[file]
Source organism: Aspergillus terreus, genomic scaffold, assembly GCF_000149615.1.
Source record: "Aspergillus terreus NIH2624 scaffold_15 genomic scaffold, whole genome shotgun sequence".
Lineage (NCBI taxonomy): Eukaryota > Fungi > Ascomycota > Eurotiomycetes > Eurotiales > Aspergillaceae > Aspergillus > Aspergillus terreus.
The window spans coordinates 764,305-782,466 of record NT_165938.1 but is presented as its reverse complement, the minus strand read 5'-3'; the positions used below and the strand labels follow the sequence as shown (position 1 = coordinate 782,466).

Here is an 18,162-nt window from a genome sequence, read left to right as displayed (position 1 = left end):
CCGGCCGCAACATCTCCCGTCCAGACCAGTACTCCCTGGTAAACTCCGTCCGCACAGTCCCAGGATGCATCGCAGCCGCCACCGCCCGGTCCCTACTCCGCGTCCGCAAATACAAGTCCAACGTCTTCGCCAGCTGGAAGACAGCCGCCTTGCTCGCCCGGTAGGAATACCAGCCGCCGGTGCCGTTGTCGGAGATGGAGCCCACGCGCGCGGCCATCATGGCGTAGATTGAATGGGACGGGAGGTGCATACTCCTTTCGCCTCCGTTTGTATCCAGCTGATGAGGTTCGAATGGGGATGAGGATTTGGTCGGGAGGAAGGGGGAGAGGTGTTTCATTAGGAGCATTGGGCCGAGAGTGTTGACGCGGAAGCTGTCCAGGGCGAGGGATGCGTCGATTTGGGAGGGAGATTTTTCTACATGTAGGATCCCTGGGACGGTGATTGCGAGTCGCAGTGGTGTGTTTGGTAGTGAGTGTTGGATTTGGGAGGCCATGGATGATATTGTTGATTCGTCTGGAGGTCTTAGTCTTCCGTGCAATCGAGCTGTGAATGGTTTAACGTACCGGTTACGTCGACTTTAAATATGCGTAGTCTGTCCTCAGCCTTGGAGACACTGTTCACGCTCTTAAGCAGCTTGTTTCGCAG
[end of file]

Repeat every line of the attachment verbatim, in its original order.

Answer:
Source organism: Aspergillus terreus, genomic scaffold, assembly GCF_000149615.1.
Source record: "Aspergillus terreus NIH2624 scaffold_15 genomic scaffold, whole genome shotgun sequence".
Lineage (NCBI taxonomy): Eukaryota > Fungi > Ascomycota > Eurotiomycetes > Eurotiales > Aspergillaceae > Aspergillus > Aspergillus terreus.
The window spans coordinates 764,305-782,466 of record NT_165938.1 but is presented as its reverse complement, the minus strand read 5'-3'; the positions used below and the strand labels follow the sequence as shown (position 1 = coordinate 782,466).

Here is an 18,162-nt window from a genome sequence, read left to right as displayed (position 1 = left end):
CCGGCCGCAACATCTCCCGTCCAGACCAGTACTCCCTGGTAAACTCCGTCCGCACAGTCCCAGGATGCATCGCAGCCGCCACCGCCCGGTCCCTACTCCGCGTCCGCAAATACAAGTCCAACGTCTTCGCCAGCTGGAAGACAGCCGCCTTGCTCGCCCGGTAGGAATACCAGCCGCCGGTGCCGTTGTCGGAGATGGAGCCCACGCGCGCGGCCATCATGGCGTAGATTGAATGGGACGGGAGGTGCATACTCCTTTCGCCTCCGTTTGTATCCAGCTGATGAGGTTCGAATGGGGATGAGGATTTGGTCGGGAGGAAGGGGGAGAGGTGTTTCATTAGGAGCATTGGGCCGAGAGTGTTGACGCGGAAGCTGTCCAGGGCGAGGGATGCGTCGATTTGGGAGGGAGATTTTTCTACATGTAGGATCCCTGGGACGGTGATTGCGAGTCGCAGTGGTGTGTTTGGTAGTGAGTGTTGGATTTGGGAGGCCATGGATGATATTGTTGATTCGTCTGGAGGTCTTAGTCTTCCGTGCAATCGAGCTGTGAATGGTTTAACGTACCGGTTACGTCGACTTTAAATATGCGTAGTCTGTCCTCAGCCTTGGAGACACTGTTCACGCTCTTAAGCAGCTTGTTTCGCAG